People who dared to point out that the song was rubbish were dismissed as humourless old farts. If these were former winners, they were called old begrudgers trapped in a time warp.

And so it was that RTE wasted our time and our licence fee sending off a no-hope load of crap that just made us look like eejits. The sad part is that by Tuesday they really thought they’d win, citing the interest that Dustin was generating in the overseas media. Of course, if we’d sent a man with his head on fire that would have generated interest too, but wouldn’t have meant that we’d win. The boos from the audience should have given Marty Whelan the hint that things weren’t going well, but his increasing incredulity as song after song got in ahead of us, and his claims afterwards to be gutted, shows perfectly how RTE actually believed their own self-congratulatory hype.

After the inevitable happened, the line from RTE was that Europe just “didn’t get Dustin”. Thus we’re not just cleverer than everyone else, we’re in fact far too clever for their tiny foreign brains.

I don’t feel sorry for the guy who plays Dustin. He’s got more publicity out of it, which is all he wanted. And as if he hadn’t had enough, RTE decided it would be even funnier still if he featured again on Saturday, turning up with Marty to pretend he’d qualified because (wait for this) Turkey was on the running order. My God, and people wonder why RTE have never had a decent sit-com.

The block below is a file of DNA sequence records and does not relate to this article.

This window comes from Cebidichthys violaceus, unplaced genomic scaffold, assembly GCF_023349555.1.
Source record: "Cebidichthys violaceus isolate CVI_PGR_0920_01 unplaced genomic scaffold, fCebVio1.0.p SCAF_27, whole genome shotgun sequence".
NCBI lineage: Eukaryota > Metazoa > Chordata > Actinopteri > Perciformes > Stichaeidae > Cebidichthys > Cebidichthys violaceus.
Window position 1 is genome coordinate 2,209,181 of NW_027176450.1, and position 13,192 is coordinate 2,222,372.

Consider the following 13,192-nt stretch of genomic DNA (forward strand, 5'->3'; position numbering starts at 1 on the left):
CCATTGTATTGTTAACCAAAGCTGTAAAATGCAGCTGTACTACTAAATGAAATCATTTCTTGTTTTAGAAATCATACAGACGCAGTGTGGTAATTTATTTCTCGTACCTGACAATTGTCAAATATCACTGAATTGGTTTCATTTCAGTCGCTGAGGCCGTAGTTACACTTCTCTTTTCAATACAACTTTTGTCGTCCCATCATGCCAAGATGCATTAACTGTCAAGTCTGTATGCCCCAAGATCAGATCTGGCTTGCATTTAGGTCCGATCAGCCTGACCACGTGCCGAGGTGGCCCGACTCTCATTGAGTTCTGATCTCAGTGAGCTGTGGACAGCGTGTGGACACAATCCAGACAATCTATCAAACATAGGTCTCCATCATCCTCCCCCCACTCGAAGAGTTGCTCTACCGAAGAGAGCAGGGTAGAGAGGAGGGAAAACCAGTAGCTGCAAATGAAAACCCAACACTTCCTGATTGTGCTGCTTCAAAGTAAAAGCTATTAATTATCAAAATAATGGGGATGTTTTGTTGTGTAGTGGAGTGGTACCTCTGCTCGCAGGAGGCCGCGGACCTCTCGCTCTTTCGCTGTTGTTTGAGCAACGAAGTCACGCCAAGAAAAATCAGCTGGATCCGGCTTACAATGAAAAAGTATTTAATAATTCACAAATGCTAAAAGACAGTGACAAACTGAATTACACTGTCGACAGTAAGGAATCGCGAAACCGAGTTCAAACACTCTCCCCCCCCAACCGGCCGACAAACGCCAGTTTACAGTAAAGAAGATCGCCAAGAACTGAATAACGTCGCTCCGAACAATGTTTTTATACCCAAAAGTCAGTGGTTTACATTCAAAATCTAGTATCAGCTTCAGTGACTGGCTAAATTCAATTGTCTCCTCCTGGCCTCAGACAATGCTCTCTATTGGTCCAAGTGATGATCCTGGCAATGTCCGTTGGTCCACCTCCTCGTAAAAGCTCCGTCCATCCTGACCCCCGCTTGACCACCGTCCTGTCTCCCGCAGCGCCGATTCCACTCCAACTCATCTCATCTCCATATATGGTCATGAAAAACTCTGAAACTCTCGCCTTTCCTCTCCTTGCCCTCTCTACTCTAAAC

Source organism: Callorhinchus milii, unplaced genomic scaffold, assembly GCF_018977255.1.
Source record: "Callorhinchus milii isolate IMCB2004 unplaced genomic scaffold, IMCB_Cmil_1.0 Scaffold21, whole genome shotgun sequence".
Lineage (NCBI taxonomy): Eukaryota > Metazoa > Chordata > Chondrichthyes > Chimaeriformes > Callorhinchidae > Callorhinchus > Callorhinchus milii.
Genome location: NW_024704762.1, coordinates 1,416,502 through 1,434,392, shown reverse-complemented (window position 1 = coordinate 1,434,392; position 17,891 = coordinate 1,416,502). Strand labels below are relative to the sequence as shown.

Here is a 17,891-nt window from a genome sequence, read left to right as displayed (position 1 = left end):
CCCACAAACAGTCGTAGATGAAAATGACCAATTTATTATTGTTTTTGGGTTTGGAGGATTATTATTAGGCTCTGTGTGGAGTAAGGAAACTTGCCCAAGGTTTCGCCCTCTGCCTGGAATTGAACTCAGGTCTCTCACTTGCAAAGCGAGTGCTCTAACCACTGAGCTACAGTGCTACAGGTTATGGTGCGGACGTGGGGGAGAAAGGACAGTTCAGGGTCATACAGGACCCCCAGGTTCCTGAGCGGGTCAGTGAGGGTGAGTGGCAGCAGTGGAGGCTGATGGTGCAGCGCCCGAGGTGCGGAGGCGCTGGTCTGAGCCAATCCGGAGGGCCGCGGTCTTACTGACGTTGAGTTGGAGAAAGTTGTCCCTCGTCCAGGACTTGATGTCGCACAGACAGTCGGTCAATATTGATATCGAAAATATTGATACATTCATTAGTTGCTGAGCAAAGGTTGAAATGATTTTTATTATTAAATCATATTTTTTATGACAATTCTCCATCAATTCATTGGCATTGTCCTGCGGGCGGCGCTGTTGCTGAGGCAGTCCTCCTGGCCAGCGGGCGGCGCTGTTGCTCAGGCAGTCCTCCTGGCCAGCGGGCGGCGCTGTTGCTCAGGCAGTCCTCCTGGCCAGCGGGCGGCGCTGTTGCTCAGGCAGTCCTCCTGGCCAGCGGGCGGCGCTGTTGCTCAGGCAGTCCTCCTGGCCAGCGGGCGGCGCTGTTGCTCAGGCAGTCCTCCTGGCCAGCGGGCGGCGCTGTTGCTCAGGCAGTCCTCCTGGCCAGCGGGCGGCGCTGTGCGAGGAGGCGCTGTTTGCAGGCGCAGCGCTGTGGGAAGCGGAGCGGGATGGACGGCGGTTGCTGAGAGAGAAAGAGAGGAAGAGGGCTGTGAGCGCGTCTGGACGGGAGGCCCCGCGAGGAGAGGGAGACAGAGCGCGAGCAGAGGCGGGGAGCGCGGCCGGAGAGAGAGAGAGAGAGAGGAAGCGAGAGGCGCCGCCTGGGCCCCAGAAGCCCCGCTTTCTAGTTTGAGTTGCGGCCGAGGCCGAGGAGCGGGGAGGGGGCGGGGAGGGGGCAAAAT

(By the way, we’ve probably insulted the country of Turkey at an almost Danish Cartoon level with all of this).

In case you haven’t got it by now, RTE, pay attention – Dustin is a humourless, one-gag waste of feathers and latex. He may have been funny as a bit-part on Zig and Zag (over 16 years ago now), but he’s not funny anymore. You made a huge mistake, as many people told you, now allow the whole thing to just die away.

A final word on Marty Whelan. I know he’s trying to be Terry Wogan with his dry cynicism, but he comes across as bitter. And he doesn’t get the voting. How does he not see that we voted for the UK and Poland, who both finished joint last, because of the number of natives of those countries living here. If we’d got in, the UK would have given us votes because the Irish there would have phoned in. So why does he get so angry when the Swedes living in Norway vote for Sweden, or the Serbs in Montenegro vote for Serbia? If he’d been consistent he’d have lambasted us for our votes.